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Cullen, 4, wants to be a…

12 Jun

CullenDadJump1:50 P.M.        Me: “Existentialism can help you figure out what gives you the will, the drive, the courage to continue pushing through all of the challenges you’ll face during your college journey. That’s what experiential values, creative values, attitudinal values, transcendent values are all about. That’s why you’ll tell me about them in Assignment 2…”

(Must wrap-up lecture. Cullen’s pre-K graduation. Must leave by 2:00)…

1:55 P.M.        Student: “Professor did you get my email…?”

1:59 P.M.        Me: “I’ll be sure to look at that grade again…”

2:01 P.M.        Walking to parking ramp. On the road soon.

2:45 P.M.        Ms. Ann: “Next we have Cullen…”

Today, I had the pleasure to attend Cullen’s graduation from Roseville Friendship Connection’s Jump Start to Kindergarten program. I went to Braden’s ceremony two years ago and wrote a post about the importance of rituals. This time, however, the change hit me a little harder.

Cullen was born early, and it wasn’t an easy road for him or my wife. I took a leave from work, and we decided, because of the shape our lives had taken, that I would stay home with the boys and not return to full-time career life.

I moved into the wonderful and challenging world of being a full-time dad. Honestly, I find that term disingenuous. Sarah also became a full time mom, AND she worked full time. While some don’t think it’s possible, I know that many dads and moms work full-time AND parent full-time. But I do believe there is an experiential difference when you are not committed to a full time job.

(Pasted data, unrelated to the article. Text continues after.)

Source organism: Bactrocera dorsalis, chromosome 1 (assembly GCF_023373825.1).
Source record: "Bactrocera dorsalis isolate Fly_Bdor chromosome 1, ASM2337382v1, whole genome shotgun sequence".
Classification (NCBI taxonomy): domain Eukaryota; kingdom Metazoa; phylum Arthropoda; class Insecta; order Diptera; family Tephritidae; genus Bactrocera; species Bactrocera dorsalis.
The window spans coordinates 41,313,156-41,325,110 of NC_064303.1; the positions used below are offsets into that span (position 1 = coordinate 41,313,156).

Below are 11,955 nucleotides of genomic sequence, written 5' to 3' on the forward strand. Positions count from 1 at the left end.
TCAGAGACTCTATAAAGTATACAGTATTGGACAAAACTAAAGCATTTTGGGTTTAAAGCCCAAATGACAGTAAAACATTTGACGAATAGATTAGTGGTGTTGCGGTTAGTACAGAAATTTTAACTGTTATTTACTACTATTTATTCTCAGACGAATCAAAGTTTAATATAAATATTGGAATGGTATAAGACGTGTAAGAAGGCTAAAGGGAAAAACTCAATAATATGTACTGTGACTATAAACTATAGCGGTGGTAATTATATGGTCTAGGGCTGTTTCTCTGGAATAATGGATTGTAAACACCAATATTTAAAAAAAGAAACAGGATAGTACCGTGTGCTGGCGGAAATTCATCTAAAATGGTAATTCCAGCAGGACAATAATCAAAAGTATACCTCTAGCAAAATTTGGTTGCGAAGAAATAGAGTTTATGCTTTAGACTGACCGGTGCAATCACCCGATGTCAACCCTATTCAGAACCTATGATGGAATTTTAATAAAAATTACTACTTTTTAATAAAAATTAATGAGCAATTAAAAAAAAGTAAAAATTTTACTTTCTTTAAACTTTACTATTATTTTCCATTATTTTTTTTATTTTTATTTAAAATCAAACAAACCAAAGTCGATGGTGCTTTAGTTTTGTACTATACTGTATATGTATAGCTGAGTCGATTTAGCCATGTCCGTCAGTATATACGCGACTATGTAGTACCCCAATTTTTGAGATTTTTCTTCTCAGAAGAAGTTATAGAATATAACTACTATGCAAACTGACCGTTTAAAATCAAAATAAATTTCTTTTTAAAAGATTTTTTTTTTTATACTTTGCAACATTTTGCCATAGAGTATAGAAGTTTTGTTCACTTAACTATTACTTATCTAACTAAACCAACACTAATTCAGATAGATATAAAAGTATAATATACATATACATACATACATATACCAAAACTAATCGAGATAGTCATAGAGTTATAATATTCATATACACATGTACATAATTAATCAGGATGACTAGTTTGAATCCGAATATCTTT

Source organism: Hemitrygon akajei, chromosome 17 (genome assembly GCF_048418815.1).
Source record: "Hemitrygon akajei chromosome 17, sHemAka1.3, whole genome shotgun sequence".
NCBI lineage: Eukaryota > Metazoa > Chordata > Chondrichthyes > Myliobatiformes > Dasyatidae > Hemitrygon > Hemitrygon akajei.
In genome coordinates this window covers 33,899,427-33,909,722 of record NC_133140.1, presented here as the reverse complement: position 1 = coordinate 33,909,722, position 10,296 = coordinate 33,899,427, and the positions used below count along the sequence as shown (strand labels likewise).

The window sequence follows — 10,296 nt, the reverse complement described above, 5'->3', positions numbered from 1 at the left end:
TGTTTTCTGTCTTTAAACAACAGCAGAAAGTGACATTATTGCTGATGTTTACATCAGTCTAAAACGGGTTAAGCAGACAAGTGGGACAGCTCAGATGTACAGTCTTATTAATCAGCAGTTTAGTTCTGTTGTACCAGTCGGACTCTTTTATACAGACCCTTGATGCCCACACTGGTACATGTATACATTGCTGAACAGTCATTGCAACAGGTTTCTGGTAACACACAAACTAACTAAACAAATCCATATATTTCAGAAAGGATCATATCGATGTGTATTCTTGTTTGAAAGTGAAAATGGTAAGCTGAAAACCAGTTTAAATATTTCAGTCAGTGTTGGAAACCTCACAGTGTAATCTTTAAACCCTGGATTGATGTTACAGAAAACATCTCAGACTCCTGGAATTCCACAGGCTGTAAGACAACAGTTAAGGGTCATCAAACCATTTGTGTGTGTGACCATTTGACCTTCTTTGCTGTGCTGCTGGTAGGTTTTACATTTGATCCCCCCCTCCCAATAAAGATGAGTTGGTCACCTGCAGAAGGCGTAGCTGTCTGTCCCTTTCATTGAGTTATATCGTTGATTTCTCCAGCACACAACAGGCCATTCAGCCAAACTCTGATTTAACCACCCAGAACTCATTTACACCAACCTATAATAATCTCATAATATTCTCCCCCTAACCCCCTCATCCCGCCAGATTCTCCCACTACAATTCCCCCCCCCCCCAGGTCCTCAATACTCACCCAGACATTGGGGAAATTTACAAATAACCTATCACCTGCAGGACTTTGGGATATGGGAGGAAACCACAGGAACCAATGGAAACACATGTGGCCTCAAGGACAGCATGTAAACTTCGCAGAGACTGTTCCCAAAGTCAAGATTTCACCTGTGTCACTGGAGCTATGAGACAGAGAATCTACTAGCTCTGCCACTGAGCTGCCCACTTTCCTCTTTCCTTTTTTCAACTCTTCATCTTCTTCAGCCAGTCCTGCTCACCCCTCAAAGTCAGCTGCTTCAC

I say experiential very intentionally. There was a difference in my EXPERIENCE, not in the quality, the significance, nor the emotional investment between me and other fathers and mothers. It was different…different because I’m a man, and male culture attaches a lot of meaning to careers. It was different because I was frequently figuring-out my next paycheck. It was different because I’m unique, just like all of us.

Today, however, I didn’t think about the differences. Instead, I thought about how happy I was to have enjoyed the gift of the last five years with my boys. It was wild. It was joyful. It was frustrating. It was rewarding. We were real.

It all came together when Ms. Ann called Cullen up for his certificate and reported the 2 things he said he wanted to be when he grew up.

“Next, we have Cullen. He wants to be a doctor when he grows up and a DAD.”

I couldn’t have asked for a better endorsement.

 
1 Comment

Posted by on June 12, 2014 in Present Moment Parenting

 

Tags: , , , , , ,

One response to “Cullen, 4, wants to be a…

  1. Janet Larson

    June 12, 2014 at 9:18 AM

    I enjoy your posts so much! We have one doctor (just graduated from med school and accepted a general surgeons position at Marshfield’s St. Joseph’s)
    Sooo we will need more sooner than you think! Sounds like he will make a good one!

     

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